The test drive is over and now it’s time for the haggling.
A pilot project that monitored how 2,000 volunteers managed a pay-per-mile tax program is complete, and a report on the findings is scheduled to be sent to the Washington Transportation Commission in October.
Commissioners are expected to vote on the plan Dec. 17, and if they have a recommendation it will go to the Legislature next year.
This is happening.
Even though we don’t know how the commission will vote, lawmakers would be smart to research this issue as much as possible ahead of their session in January — just in case.
A road use tax will not be an easy sell, and legislators should be prepared for the controversy.
State officials are exploring the pay-per-mile option because they say state gas tax revenue is dropping, and there won’t be enough money in the future to cover the cost of roads, bridges and infrastructure.
Cars are becoming more fuel efficient, and more people are driving hybrid and electrical vehicles, which means taxes from selling gas at the pump is declining.
Among those who participated in the pilot program is Richard Pirtle of Kennewick.
The 29-year-old is sold on the road use tax plan.
Pirtle said for him, a pay-per-mile system ends up being cheaper. He said he isn’t a big driver, and mostly goes to work and back. With his driving habits, he would end up getting a small refund, he said.
Participants in the experiment had three options for tracking their mileage.
They could submit a photo of their odometer to the Department of Licensing every few months, they could use a smartphone app that tracks the miles they drive, or they could attach a state-provided GPS plug-in device to their vehicle.
Pirtle said he opted to use the app on his smartphone and sent in pictures of his odometer. He said it took no time at all and he did not feel inconvenienced.
If people have time to look on their Facebook page on their smartphone, then they have time to comply with a pay-per-mile program, he said.
For Pirtle, who doesn’t drive a lot, a road use tax probably would work well.
But not everyone drives as little as he does.
What about people with long commutes, rural residents, college kids delivering pizza and parents who drive children all over town for piano lessons, soccer practices and dance classes?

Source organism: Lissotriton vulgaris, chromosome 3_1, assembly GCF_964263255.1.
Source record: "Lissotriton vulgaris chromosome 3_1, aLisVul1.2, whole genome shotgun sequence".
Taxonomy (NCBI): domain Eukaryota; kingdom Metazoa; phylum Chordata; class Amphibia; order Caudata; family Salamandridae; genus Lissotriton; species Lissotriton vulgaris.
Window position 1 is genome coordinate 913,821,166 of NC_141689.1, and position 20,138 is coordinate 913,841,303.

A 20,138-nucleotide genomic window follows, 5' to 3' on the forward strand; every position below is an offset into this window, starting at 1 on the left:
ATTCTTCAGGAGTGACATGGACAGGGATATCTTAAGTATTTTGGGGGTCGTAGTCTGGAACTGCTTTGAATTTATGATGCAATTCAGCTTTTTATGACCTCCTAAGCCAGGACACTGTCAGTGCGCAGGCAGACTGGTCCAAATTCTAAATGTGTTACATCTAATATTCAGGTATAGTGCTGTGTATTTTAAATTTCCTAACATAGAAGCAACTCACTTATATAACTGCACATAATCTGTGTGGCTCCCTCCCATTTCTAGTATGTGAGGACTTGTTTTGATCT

Citizens who have to drive long distances on a regular basis will be affected the most, and any proposal to charge them for miles they drive will have to be explained thoroughly if state officials expect these high-mileage taxpayers to buy into a pay-per-mile plan.
Many people are already concerned about protecting their privacy, and will not want the government tracking their driving habits with a GPS device — even if that is the most convenient way to track their miles.
And if drivers don’t use GPS, tracking out-of-state miles and long private roads will be more complicated.
Also —and this is a big one — many will want to know if the pay-per-mile program replaces the current gas tax or adds to it.
Sen. Rebecca Saldana, vice chairwoman of the Senate Transportation Committee, told McClatchy that a pay-per-mile system would have to be phased in over 10 to 25 years because the state has sold bonds for transportation projects based on revenue projections from the gas tax.
Those bonds would have to be paid off before the state replaced the gas tax completely with a pay-per-mile system, she said.
The phase-in could involve forcing only newer cars or the highest-mileage vehicles to use the pay-per-mile tax.
Such a system might be a palatable way to start the program, but it would still require an attitude adjustment by Washington citizens — and that won’t be easy.
If the transportation commission decides to pursue this plan, it had better be prepared for a tough sell.
Some people, like Kennewick’s Richard Pirtle will be all for it, but we expect there will be vocal and emotional pushback by many other Washington state drivers.
Legislators should brace themselves.